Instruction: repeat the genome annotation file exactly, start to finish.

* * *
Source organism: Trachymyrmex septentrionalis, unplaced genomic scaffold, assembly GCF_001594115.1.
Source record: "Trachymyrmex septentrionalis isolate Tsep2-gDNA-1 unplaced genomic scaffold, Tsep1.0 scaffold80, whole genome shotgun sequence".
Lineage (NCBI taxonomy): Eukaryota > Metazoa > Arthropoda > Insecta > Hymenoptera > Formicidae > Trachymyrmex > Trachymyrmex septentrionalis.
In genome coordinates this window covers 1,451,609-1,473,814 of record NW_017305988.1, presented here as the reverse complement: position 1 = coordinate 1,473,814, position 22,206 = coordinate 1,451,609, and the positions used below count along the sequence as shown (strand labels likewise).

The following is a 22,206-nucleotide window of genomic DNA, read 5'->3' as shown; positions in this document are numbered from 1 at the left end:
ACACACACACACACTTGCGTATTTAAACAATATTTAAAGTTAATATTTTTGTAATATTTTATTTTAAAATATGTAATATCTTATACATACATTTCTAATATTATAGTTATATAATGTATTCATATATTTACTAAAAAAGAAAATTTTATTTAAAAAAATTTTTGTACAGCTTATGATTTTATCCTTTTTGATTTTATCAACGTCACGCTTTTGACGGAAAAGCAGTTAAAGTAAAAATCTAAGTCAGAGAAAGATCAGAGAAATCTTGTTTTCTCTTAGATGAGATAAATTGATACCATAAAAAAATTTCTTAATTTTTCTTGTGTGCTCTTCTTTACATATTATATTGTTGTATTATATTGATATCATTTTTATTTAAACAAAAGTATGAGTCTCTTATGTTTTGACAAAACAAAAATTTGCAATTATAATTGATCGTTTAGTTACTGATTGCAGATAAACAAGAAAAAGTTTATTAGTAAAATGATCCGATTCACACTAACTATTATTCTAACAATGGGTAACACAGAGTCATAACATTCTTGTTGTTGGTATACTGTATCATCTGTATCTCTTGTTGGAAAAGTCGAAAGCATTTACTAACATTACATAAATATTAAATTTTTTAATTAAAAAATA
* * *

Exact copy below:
Source organism: Trachymyrmex septentrionalis, unplaced genomic scaffold, assembly GCF_001594115.1.
Source record: "Trachymyrmex septentrionalis isolate Tsep2-gDNA-1 unplaced genomic scaffold, Tsep1.0 scaffold80, whole genome shotgun sequence".
Lineage (NCBI taxonomy): Eukaryota > Metazoa > Arthropoda > Insecta > Hymenoptera > Formicidae > Trachymyrmex > Trachymyrmex septentrionalis.
In genome coordinates this window covers 1,451,609-1,473,814 of record NW_017305988.1, presented here as the reverse complement: position 1 = coordinate 1,473,814, position 22,206 = coordinate 1,451,609, and the positions used below count along the sequence as shown (strand labels likewise).

The following is a 22,206-nucleotide window of genomic DNA, read 5'->3' as shown; positions in this document are numbered from 1 at the left end:
ACACACACACACACTTGCGTATTTAAACAATATTTAAAGTTAATATTTTTGTAATATTTTATTTTAAAATATGTAATATCTTATACATACATTTCTAATATTATAGTTATATAATGTATTCATATATTTACTAAAAAAGAAAATTTTATTTAAAAAAATTTTTGTACAGCTTATGATTTTATCCTTTTTGATTTTATCAACGTCACGCTTTTGACGGAAAAGCAGTTAAAGTAAAAATCTAAGTCAGAGAAAGATCAGAGAAATCTTGTTTTCTCTTAGATGAGATAAATTGATACCATAAAAAAATTTCTTAATTTTTCTTGTGTGCTCTTCTTTACATATTATATTGTTGTATTATATTGATATCATTTTTATTTAAACAAAAGTATGAGTCTCTTATGTTTTGACAAAACAAAAATTTGCAATTATAATTGATCGTTTAGTTACTGATTGCAGATAAACAAGAAAAAGTTTATTAGTAAAATGATCCGATTCACACTAACTATTATTCTAACAATGGGTAACACAGAGTCATAACATTCTTGTTGTTGGTATACTGTATCATCTGTATCTCTTGTTGGAAAAGTCGAAAGCATTTACTAACATTACATAAATATTAAATTTTTTAATTAAAAAATA